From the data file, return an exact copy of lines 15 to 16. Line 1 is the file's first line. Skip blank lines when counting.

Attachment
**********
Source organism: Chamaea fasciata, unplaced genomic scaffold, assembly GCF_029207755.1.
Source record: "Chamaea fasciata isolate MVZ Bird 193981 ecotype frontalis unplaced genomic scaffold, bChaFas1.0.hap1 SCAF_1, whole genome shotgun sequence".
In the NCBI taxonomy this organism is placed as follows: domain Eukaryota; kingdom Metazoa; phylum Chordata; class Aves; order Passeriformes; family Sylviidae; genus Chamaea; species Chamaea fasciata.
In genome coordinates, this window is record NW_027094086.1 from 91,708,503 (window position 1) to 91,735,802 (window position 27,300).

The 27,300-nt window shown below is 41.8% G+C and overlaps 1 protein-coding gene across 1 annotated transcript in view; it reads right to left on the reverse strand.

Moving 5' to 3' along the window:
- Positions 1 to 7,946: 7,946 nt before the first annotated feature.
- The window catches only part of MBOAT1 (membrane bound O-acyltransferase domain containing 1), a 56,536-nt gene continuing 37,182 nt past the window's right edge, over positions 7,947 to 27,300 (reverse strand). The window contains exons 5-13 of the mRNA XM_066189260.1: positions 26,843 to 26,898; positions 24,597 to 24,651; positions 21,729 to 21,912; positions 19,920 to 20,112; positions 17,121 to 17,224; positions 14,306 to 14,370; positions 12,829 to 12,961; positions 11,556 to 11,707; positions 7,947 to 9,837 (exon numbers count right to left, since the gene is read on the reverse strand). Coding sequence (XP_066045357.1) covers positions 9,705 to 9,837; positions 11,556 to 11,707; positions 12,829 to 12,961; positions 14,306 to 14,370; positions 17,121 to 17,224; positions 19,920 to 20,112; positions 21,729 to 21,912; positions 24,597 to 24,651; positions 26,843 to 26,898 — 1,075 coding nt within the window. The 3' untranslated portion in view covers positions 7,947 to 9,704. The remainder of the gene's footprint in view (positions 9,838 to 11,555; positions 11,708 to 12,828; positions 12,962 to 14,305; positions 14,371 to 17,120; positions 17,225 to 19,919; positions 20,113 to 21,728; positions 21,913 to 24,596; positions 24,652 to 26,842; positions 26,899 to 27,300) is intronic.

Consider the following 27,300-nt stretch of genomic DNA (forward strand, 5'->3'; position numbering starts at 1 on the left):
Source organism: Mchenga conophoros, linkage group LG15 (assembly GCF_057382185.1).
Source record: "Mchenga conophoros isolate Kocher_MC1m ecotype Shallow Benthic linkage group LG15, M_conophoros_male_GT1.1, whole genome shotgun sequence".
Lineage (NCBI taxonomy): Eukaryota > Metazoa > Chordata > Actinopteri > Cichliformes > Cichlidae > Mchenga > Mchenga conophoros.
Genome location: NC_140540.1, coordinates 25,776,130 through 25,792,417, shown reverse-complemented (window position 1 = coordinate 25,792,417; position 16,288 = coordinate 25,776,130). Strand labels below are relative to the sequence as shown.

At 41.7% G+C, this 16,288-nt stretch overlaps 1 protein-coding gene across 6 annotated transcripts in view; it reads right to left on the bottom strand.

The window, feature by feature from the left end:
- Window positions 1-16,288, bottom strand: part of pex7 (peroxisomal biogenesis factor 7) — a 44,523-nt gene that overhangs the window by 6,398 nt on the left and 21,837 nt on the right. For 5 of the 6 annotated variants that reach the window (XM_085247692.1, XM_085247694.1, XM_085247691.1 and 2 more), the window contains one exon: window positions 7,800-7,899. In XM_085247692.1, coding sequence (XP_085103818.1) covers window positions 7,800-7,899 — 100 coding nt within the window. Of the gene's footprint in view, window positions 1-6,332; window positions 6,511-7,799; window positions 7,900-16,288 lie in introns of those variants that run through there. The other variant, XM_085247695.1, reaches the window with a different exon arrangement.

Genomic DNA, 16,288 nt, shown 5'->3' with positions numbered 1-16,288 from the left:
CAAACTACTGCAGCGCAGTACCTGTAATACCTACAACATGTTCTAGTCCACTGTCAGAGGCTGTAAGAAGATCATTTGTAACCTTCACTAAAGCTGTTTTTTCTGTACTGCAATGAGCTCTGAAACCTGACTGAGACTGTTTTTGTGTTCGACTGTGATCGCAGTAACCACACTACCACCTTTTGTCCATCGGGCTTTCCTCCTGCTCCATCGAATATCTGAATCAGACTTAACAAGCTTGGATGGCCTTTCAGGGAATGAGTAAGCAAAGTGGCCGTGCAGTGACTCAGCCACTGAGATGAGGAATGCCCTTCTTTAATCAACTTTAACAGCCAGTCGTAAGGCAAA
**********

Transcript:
The window, feature by feature from the left end:
- Window positions 1-16,288, bottom strand: part of pex7 (peroxisomal biogenesis factor 7) — a 44,523-nt gene that overhangs the window by 6,398 nt on the left and 21,837 nt on the right. For 5 of the 6 annotated variants that reach the window (XM_085247692.1, XM_085247694.1, XM_085247691.1 and 2 more), the window contains one exon: window positions 7,800-7,899. In XM_085247692.1, coding sequence (XP_085103818.1) covers window positions 7,800-7,899 — 100 coding nt within the window. Of the gene's footprint in view, window positions 1-6,332; window positions 6,511-7,799; window positions 7,900-16,288 lie in introns of those variants that run through there. The other variant, XM_085247695.1, reaches the window with a different exon arrangement.